Silver Spring, Md.-based National Lighting Bureau (NLB) has launched its 35th annual High-Benefit Lighting Awards Program, which is open to owners, architects, engineers, interior designers, facility and property managers, contractors, manufacturers’ reps, utility employees, and anyone else associated with a new or upgraded illumination system that provides at least some of the many benefits of what the NLB calls High-Benefit Lighting.
The NLB coined the term High-Benefit Lighting® to denote “function-focused” electric illumination systems that are designed to fulfill the specific purposes for which they will be used, especially to maximize bottom-line returns for those who own, manage, and/or rely on the lighting. For example, High-Benefit Lighting installed in workspaces can help people work faster because the electric illumination is designed for the specific space, tasks, and people involved. Just a 1% productivity improvement can save an employer $300 annually for each worker paid $30,000 per year. The cost of the electricity that the employer buys to provide electric illumination to such an employee? Probably less than $50 each year.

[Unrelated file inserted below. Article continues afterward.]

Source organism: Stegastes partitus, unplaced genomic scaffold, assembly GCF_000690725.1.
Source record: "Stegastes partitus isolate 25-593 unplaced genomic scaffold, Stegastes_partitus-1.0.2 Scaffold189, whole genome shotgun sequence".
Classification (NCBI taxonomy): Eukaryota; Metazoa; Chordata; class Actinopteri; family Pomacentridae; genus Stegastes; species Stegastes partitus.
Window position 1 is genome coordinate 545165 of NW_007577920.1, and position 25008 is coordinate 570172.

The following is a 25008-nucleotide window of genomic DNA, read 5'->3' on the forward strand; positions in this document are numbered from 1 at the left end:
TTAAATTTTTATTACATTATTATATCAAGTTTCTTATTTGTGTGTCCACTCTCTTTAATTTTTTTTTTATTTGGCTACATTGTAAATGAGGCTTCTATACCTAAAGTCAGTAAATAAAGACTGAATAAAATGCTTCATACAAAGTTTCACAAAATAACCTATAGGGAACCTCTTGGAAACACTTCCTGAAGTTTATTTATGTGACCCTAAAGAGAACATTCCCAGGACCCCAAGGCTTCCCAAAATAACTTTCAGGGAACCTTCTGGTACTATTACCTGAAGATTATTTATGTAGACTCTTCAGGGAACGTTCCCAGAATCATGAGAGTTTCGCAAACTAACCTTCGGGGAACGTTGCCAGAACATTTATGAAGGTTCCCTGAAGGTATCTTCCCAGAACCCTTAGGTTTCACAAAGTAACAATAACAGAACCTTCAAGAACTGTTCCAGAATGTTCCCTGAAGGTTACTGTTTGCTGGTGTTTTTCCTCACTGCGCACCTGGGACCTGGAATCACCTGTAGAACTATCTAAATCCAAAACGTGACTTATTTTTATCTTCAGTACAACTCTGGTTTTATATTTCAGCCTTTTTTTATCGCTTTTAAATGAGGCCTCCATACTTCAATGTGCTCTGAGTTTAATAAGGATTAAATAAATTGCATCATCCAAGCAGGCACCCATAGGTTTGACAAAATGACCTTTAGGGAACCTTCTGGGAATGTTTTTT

When installed outdoors, High-Benefit Lighting can help prevent accidents of all types from vehicle-vehicle to slip-and-trip, thus preventing the losses associated with filing insurance claims, absenteeism, administrative paperwork, accident clean-up, negative publicity, and litigation. Fewer accidents can also result in lower insurance premiums. In retail applications, better lighting is more attractive to customers and can even stimulate purchasing.
According to NLB Chair Howard P. Lewis (Viscor Group of Companies), the High-Benefit Lighting Awards Program is easy to enter. “We want to encourage anyone associated with a lighting-system upgrade or installation to submit an application that could lead to our development of a case history chronicling how High-Benefit Lighting contributed to the bottom line,” Lewis explains. “While a system must be energy-efficient to be considered High-Benefit Lighting, the dollar value of productivity improvements, safety and security enhancements, increased retail sales, and so on typically is far greater than the value of energy savings alone. The dollars saved even by operating and maintenance cost savings of 70% can be dwarfed by the value derived from a productivity increase of just one or two percent.”
For consideration in the 2014 High-Benefit Lighting Awards Program, an entry must be received by the NLB no later than October 31. An entry should document how the modification of an existing lighting system or the installation of a new one improved productivity, increased retail sales, or achieved any of the many other bottom-line benefits.
Everyone who enters the High-Benefit Lighting Awards Program receives a hand-inscribed certificate of participation. If the NLB staff develops an entry into a case history, the person submitting the information will serve as the bylined author of an article published in a prominent trade or professional journal.